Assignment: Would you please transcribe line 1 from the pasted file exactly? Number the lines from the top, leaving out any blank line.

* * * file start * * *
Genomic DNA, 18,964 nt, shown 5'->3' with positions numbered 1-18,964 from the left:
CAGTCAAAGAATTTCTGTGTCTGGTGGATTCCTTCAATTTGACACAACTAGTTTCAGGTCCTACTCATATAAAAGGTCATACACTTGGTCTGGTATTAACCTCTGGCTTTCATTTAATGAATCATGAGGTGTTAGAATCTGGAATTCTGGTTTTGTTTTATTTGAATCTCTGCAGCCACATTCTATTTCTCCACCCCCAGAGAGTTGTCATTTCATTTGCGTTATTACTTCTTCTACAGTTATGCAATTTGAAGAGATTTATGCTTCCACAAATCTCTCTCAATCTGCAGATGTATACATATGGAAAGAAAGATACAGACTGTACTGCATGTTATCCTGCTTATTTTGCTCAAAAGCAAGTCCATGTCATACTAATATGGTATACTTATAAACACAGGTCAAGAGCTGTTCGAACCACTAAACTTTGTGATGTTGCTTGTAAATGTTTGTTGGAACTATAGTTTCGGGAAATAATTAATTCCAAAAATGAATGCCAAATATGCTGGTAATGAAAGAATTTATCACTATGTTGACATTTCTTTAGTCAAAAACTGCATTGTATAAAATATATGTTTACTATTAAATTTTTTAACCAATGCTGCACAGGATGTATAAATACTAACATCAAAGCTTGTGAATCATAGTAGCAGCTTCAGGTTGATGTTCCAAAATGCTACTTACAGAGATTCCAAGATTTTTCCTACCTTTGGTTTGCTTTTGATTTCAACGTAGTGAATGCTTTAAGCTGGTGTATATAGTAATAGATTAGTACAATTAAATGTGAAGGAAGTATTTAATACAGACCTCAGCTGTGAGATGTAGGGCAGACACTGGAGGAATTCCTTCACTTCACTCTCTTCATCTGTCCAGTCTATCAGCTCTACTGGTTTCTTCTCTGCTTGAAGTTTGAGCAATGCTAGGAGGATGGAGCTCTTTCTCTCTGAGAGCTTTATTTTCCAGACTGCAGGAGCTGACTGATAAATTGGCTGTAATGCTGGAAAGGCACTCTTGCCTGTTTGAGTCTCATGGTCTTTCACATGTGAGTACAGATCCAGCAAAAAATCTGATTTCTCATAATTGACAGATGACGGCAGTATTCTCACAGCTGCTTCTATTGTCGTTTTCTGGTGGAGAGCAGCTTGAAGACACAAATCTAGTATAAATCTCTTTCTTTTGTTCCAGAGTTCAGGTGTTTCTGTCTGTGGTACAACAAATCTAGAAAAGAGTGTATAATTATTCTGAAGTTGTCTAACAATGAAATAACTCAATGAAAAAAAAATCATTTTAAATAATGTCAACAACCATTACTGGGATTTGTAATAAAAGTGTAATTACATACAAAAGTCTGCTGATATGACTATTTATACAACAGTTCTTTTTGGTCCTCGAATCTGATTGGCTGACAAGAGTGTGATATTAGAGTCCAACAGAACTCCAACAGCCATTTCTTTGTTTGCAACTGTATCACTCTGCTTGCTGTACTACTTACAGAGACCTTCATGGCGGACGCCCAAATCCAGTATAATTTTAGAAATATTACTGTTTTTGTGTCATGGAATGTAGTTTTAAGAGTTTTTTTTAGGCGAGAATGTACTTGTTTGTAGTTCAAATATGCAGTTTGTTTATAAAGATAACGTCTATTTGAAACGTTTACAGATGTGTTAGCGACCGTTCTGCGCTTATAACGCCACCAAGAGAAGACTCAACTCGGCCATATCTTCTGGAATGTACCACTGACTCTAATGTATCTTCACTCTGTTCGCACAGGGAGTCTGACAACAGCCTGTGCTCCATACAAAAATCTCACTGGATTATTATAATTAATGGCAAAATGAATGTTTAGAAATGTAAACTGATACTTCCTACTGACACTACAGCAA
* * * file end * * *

Genomic DNA, 18,964 nt, shown 5'->3' with positions numbered 1-18,964 from the left: